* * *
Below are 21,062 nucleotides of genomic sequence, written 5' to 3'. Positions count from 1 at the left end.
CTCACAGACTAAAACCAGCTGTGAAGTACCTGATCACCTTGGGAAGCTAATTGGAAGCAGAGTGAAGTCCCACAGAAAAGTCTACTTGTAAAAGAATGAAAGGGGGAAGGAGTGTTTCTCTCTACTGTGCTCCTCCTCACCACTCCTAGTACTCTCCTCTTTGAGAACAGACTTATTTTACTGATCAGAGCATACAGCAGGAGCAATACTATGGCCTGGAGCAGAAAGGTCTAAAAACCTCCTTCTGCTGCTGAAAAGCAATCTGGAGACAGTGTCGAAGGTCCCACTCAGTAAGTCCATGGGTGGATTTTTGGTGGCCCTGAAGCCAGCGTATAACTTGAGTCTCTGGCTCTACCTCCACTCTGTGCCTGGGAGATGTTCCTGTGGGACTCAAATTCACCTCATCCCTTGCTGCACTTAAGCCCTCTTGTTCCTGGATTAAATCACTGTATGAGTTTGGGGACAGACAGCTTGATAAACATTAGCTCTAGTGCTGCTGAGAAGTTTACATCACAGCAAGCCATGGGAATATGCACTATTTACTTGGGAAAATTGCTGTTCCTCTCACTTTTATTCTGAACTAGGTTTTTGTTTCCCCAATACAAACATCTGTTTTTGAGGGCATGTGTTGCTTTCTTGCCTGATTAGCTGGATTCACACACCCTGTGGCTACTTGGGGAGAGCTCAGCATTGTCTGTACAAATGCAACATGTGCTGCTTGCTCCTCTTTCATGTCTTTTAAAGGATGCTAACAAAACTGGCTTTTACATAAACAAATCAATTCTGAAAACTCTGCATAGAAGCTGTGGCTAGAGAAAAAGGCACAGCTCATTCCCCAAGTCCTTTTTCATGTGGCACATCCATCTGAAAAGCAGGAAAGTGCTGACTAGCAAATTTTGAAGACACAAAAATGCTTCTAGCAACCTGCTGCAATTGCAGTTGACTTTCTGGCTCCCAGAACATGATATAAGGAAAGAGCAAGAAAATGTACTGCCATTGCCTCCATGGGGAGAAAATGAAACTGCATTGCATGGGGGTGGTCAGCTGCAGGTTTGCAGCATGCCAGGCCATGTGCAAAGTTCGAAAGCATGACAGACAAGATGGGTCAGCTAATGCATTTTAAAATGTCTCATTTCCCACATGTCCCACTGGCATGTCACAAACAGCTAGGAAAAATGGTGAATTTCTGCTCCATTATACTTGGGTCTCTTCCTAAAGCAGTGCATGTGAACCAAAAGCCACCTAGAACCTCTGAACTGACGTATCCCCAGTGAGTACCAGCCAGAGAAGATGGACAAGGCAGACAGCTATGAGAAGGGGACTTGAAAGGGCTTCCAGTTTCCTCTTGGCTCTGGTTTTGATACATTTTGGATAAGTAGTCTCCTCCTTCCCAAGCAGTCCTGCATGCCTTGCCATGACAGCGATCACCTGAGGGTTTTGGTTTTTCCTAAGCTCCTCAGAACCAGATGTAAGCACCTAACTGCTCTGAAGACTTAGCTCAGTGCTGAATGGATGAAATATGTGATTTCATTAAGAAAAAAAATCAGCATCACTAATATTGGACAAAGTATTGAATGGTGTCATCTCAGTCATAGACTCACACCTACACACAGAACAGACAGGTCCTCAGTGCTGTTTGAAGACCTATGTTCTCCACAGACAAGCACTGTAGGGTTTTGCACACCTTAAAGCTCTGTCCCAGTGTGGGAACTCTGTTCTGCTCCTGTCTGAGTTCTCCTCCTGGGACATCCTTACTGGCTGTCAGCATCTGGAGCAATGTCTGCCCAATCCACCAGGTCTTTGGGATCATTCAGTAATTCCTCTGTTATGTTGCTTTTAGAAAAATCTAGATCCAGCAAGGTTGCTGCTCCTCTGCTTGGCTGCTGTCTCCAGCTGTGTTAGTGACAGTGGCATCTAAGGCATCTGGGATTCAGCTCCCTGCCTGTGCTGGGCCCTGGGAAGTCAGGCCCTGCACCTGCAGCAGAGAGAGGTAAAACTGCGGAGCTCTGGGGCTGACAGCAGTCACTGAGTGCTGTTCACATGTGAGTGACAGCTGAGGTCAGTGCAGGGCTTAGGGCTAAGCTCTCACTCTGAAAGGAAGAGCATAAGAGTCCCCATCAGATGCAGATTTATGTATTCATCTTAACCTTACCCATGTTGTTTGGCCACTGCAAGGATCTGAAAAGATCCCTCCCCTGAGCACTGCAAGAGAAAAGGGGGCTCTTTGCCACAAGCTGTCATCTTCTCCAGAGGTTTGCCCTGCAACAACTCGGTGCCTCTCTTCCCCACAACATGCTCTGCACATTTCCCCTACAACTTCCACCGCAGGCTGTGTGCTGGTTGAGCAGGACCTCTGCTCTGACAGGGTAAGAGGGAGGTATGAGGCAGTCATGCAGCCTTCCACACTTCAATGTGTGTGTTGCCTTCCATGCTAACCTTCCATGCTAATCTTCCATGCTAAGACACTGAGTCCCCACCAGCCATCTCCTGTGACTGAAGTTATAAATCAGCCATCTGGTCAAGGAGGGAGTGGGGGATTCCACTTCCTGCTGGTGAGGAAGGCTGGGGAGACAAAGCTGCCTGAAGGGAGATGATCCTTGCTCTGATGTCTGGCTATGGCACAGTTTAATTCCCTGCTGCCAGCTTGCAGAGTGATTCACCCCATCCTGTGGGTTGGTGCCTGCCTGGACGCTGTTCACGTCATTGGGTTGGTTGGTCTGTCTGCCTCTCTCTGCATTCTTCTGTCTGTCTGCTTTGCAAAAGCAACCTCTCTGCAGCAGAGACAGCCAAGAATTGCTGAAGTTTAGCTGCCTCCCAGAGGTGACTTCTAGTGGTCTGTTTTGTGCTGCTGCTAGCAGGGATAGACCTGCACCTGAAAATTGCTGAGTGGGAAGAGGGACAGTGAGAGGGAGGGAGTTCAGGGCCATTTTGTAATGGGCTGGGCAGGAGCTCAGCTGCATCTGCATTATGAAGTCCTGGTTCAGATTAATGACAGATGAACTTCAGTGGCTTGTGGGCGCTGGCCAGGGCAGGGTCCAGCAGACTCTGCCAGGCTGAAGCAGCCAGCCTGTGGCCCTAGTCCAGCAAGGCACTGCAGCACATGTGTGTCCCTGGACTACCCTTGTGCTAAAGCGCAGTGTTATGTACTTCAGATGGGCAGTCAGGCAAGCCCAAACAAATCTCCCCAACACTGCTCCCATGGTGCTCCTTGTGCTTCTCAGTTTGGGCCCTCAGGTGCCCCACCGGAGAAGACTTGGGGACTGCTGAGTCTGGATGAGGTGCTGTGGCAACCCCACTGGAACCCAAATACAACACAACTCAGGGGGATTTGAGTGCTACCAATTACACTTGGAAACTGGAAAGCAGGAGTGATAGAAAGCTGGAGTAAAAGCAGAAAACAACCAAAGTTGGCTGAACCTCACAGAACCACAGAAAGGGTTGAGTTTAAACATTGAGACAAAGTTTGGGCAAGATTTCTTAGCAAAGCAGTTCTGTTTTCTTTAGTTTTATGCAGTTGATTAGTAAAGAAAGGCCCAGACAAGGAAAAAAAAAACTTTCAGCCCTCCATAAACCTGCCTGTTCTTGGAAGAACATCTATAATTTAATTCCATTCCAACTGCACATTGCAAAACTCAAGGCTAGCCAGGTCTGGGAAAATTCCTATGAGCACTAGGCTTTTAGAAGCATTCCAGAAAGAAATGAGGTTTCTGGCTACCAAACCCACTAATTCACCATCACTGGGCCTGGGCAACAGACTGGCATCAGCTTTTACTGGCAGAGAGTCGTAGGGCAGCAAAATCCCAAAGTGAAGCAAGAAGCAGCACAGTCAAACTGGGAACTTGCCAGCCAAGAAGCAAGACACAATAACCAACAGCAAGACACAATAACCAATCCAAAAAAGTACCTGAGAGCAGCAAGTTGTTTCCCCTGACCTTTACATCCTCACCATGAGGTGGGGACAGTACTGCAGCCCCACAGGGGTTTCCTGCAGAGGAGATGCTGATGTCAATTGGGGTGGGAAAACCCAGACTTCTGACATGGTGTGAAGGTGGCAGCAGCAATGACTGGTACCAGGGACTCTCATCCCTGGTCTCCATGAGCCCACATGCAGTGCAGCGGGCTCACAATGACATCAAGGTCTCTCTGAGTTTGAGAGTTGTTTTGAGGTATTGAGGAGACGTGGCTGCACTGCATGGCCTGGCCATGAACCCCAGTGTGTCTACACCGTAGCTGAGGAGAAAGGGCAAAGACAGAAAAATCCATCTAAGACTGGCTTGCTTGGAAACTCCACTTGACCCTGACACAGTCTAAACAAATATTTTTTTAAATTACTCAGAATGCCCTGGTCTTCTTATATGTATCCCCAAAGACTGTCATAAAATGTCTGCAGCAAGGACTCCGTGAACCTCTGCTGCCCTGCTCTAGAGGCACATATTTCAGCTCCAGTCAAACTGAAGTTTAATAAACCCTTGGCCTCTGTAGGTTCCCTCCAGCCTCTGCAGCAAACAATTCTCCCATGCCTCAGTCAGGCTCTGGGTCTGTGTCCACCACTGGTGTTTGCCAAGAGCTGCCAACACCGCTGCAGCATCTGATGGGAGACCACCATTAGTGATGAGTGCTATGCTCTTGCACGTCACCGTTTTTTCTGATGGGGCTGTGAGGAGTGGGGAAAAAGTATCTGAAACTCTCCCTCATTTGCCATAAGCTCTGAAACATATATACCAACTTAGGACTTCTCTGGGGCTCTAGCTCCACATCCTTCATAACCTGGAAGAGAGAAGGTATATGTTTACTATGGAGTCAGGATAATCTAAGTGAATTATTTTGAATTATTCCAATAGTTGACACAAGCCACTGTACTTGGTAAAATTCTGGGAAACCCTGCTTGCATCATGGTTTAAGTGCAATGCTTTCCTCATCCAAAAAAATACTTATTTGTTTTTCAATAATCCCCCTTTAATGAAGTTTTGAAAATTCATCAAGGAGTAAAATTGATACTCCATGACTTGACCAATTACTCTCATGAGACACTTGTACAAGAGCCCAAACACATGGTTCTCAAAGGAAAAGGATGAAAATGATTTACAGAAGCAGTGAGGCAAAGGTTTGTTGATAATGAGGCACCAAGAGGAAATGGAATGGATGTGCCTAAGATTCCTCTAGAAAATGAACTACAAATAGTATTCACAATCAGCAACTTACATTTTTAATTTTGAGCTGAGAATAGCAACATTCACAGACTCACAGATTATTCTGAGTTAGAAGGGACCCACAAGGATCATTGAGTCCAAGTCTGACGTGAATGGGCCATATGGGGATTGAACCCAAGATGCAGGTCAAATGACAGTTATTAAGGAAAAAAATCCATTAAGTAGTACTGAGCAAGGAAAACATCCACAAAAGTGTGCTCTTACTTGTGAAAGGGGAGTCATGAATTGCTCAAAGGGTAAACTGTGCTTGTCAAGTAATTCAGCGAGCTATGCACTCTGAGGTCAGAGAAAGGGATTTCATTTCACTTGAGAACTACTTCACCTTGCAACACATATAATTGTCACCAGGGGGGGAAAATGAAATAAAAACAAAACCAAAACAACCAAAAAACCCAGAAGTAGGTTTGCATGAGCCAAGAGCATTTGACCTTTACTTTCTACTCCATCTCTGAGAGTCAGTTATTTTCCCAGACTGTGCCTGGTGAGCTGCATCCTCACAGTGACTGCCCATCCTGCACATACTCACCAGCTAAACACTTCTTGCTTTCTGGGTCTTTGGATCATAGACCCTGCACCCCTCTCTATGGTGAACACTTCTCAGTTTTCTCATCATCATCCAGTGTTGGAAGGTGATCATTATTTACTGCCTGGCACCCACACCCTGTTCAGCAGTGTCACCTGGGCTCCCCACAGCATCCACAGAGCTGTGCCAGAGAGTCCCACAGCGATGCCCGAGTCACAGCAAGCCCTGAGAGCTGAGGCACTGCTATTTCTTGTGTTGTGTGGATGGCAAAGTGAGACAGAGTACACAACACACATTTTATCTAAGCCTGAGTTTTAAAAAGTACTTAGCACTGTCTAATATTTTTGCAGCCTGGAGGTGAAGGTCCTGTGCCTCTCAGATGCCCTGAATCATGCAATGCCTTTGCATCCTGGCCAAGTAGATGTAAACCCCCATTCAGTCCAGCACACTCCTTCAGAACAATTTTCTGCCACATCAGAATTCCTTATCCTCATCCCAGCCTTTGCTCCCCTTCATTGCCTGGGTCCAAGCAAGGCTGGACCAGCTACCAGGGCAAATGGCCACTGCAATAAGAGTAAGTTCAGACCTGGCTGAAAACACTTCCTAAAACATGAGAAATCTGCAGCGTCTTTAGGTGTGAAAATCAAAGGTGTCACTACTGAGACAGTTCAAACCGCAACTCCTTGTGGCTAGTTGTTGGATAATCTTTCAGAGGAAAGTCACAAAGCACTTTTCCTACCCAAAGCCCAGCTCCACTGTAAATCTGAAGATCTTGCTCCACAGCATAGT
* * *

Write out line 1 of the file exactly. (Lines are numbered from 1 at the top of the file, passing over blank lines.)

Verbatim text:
Below are 21,062 nucleotides of genomic sequence, written 5' to 3'. Positions count from 1 at the left end.